Slow-moving Kai-Tak finally swept out to the South China Sea yesterday (Dec 18) after inducing days of heavy rain that led to deadly floods and landslides as it sliced across the central islands last weekend.
The government’s disaster monitoring agency listed 43 dead in an updated tally and said 45 other people were still missing, many of them feared buried by mud avalanches that struck the small island of Biliran.
“The retrieval operations are still ongoing but we are not finding anyone alive. We only find dead bodies,” Sofronio Dacillo, a disaster monitoring officer, said by telephone from Biliran.
“We still have not given up hope of finding someone alive but the chances are slim.”
Bulldozers continued to dig for survivors in houses buried by landslides on Biliran, located about 500 kilometres southeast of Manila. The island accounted for 30 of the 43 deaths, with 31 residents missing, authorities said.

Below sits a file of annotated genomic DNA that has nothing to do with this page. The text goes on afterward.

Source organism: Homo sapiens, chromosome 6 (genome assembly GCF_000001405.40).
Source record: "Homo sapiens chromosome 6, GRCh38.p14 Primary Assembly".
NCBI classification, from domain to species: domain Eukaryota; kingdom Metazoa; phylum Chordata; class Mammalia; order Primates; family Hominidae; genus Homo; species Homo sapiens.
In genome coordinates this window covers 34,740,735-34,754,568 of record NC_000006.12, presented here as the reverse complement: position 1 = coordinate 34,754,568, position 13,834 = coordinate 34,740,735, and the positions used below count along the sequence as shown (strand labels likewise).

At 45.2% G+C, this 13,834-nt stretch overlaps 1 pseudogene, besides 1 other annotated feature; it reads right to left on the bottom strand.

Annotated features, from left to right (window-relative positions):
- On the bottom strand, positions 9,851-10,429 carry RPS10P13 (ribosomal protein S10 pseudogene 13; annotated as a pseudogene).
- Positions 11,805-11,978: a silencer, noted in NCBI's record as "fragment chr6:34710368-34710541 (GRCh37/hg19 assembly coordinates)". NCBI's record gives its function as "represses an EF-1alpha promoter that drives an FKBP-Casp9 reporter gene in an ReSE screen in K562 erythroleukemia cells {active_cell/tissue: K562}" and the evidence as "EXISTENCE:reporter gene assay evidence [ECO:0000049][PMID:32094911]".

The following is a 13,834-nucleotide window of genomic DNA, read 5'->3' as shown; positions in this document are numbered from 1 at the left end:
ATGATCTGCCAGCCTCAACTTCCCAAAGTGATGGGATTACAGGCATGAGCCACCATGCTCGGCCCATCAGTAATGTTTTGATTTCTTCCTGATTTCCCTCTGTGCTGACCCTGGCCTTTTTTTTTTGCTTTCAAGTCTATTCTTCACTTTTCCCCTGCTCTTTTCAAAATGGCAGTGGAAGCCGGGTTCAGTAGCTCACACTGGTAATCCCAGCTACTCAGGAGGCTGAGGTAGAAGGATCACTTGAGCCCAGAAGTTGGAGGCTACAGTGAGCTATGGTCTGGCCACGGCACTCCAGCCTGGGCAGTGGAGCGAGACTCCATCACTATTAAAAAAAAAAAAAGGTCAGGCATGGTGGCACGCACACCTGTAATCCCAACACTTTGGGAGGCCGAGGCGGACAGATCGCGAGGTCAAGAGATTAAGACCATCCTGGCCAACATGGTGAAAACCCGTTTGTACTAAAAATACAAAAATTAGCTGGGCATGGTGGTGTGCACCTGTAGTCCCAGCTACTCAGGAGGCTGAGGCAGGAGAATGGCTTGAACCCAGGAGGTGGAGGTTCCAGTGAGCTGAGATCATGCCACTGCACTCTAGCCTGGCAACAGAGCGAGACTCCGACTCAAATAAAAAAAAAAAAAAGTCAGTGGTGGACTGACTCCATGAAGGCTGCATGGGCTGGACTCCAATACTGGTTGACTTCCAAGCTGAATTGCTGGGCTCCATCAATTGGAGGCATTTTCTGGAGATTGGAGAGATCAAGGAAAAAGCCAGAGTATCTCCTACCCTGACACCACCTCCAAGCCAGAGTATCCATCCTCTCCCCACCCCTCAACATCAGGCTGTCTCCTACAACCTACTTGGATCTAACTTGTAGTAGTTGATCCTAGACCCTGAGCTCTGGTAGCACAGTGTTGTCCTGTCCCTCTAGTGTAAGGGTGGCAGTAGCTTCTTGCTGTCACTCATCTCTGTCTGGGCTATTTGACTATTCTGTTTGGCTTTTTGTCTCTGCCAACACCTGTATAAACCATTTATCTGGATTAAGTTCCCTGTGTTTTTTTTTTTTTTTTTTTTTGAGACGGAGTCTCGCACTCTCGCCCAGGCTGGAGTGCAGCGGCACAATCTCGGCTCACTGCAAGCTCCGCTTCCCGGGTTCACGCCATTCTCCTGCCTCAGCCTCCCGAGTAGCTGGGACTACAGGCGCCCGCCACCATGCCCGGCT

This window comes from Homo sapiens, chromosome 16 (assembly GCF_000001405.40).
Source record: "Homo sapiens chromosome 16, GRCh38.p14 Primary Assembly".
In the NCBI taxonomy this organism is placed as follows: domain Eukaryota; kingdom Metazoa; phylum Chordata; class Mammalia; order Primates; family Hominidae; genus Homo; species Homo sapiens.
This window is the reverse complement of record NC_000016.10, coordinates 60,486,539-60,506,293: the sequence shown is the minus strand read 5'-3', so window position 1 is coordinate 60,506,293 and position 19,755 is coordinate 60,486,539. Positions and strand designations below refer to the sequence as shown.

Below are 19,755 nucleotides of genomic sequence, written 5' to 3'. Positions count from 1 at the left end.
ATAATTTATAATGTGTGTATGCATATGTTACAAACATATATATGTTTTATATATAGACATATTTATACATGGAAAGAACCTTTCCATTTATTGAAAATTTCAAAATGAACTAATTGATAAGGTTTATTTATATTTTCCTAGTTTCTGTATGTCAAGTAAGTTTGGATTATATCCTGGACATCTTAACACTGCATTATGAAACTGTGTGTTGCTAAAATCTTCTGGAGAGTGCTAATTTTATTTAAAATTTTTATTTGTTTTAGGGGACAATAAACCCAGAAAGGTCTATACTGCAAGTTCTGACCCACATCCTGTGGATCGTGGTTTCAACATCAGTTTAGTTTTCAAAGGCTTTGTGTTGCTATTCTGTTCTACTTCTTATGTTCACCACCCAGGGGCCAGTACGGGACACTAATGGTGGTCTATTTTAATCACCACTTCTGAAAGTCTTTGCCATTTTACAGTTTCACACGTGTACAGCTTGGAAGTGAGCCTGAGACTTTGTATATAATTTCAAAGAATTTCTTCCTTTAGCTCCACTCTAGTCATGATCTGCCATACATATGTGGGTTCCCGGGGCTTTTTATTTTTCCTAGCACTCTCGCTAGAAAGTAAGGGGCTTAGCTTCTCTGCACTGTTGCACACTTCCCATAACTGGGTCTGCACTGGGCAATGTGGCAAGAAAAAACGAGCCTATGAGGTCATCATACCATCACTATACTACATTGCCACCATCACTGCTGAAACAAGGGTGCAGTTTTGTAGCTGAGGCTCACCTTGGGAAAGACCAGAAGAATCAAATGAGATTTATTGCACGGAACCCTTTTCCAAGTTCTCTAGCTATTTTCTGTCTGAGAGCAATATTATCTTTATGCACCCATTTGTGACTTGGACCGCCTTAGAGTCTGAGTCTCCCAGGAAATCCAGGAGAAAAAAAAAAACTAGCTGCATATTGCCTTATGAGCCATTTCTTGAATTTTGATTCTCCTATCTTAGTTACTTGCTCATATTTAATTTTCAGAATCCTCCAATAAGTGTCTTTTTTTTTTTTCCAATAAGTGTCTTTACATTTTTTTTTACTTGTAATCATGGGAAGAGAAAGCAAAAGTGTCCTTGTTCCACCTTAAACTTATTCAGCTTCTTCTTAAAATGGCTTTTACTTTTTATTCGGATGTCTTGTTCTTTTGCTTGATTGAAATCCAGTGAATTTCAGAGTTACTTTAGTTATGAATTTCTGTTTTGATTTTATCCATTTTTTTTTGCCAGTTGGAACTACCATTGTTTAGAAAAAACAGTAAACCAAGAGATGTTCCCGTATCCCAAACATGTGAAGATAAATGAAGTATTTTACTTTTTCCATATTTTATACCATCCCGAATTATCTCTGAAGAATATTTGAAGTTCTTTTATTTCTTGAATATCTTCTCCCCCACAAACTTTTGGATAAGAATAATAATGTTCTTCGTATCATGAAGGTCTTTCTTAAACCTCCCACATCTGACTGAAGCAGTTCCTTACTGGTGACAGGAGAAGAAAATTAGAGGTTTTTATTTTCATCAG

The storm’s slow movement caused large volumes of rain to fall on the central Philippines, government weather forecaster Jun Galang said.
“It stayed almost stationary so it dumped a lot of rain and caused a lot of landslides which caused many deaths,” Galang said.
About half of the more than 100,000 people who fled their homes remained inside evacuation centres this week, the government said.
As rescue efforts continued, Philippine authorities monitored another low-pressure area in the Pacific Ocean that the state weather service said could develop into a storm and strike the archipelago over the Christmas weekend.
The Philippines is battered by 20 major storms each year on average, many of them deadly.